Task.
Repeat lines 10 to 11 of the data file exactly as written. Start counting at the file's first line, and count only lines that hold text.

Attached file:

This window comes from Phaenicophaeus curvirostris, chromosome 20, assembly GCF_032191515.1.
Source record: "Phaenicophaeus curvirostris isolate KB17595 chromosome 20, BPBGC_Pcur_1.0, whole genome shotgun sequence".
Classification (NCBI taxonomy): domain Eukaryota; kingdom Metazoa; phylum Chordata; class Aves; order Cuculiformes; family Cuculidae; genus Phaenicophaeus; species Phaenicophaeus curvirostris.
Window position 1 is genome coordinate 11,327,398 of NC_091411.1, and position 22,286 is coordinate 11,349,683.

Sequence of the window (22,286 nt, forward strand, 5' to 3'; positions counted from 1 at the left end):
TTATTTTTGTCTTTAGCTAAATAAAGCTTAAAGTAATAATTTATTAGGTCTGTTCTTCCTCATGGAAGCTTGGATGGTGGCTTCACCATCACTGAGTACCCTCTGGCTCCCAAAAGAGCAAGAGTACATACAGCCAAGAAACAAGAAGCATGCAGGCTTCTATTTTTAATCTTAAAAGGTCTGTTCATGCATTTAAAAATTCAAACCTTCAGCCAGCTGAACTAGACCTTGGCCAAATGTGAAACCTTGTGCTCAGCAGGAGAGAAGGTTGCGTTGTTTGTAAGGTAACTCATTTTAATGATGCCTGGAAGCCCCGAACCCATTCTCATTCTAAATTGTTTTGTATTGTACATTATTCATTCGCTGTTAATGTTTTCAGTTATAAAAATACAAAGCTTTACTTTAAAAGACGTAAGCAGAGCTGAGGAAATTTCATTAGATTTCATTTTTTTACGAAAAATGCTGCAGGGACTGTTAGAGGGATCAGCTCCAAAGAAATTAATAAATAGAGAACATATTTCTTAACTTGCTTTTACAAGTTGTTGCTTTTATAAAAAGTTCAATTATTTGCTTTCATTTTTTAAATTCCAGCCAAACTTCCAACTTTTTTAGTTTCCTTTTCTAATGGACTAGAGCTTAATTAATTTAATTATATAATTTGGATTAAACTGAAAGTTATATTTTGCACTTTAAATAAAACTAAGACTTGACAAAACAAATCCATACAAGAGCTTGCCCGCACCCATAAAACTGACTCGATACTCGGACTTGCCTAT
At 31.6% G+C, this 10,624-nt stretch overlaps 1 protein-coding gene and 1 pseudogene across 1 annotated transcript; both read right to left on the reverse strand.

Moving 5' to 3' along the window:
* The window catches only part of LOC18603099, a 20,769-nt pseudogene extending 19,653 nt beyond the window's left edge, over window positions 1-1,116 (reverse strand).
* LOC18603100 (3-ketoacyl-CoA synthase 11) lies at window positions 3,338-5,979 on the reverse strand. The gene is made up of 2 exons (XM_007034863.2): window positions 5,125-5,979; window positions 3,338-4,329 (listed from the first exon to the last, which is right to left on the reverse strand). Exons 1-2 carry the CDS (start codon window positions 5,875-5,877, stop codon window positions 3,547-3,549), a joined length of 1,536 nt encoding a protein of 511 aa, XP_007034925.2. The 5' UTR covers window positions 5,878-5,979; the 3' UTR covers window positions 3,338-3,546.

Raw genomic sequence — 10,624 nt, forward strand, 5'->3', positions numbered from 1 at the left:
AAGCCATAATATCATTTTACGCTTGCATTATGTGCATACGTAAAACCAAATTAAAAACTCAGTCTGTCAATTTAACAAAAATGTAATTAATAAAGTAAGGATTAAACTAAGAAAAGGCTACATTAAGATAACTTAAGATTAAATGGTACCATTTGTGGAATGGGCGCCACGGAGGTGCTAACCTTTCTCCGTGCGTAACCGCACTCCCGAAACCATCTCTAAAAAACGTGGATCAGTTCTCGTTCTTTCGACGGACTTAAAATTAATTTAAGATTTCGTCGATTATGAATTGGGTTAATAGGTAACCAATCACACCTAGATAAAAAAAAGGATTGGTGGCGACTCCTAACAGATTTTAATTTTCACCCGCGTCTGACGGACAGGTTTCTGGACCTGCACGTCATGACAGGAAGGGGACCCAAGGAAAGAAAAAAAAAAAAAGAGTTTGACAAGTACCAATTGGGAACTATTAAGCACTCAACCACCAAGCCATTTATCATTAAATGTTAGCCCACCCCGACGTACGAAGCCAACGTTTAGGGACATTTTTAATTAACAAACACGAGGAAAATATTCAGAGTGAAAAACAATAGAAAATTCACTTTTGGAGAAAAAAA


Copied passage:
* LOC18603100 (3-ketoacyl-CoA synthase 11) lies at window positions 3,338-5,979 on the reverse strand. The gene is made up of 2 exons (XM_007034863.2): window positions 5,125-5,979; window positions 3,338-4,329 (listed from the first exon to the last, which is right to left on the reverse strand). Exons 1-2 carry the CDS (start codon window positions 5,875-5,877, stop codon window positions 3,547-3,549), a joined length of 1,536 nt encoding a protein of 511 aa, XP_007034925.2. The 5' UTR covers window positions 5,878-5,979; the 3' UTR covers window positions 3,338-3,546.

Raw genomic sequence — 10,624 nt, forward strand, 5'->3', positions numbered from 1 at the left: